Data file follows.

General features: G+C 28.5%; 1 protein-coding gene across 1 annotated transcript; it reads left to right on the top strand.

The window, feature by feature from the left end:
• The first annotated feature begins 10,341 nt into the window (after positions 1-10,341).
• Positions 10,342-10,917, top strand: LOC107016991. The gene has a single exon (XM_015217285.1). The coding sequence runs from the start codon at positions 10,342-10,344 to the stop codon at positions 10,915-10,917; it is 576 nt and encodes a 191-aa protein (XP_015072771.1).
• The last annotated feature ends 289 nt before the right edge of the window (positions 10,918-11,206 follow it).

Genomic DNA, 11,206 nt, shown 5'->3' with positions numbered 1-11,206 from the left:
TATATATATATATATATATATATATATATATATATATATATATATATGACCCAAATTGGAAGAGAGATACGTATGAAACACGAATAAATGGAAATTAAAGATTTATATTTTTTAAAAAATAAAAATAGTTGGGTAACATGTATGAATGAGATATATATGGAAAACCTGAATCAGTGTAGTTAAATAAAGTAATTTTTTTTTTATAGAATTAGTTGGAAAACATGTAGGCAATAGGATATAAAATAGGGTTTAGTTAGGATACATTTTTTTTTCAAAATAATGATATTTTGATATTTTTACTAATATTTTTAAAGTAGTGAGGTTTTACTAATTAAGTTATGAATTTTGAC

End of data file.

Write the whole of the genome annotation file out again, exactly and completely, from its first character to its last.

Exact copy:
General features: G+C 28.5%; 1 protein-coding gene across 1 annotated transcript; it reads left to right on the top strand.

The window, feature by feature from the left end:
• The first annotated feature begins 10,341 nt into the window (after positions 1-10,341).
• Positions 10,342-10,917, top strand: LOC107016991. The gene has a single exon (XM_015217285.1). The coding sequence runs from the start codon at positions 10,342-10,344 to the stop codon at positions 10,915-10,917; it is 576 nt and encodes a 191-aa protein (XP_015072771.1).
• The last annotated feature ends 289 nt before the right edge of the window (positions 10,918-11,206 follow it).

Genomic DNA, 11,206 nt, shown 5'->3' with positions numbered 1-11,206 from the left:
TATATATATATATATATATATATATATATATATATATATATATATATGACCCAAATTGGAAGAGAGATACGTATGAAACACGAATAAATGGAAATTAAAGATTTATATTTTTTAAAAAATAAAAATAGTTGGGTAACATGTATGAATGAGATATATATGGAAAACCTGAATCAGTGTAGTTAAATAAAGTAATTTTTTTTTTATAGAATTAGTTGGAAAACATGTAGGCAATAGGATATAAAATAGGGTTTAGTTAGGATACATTTTTTTTTCAAAATAATGATATTTTGATATTTTTACTAATATTTTTAAAGTAGTGAGGTTTTACTAATTAAGTTATGAATTTTGAC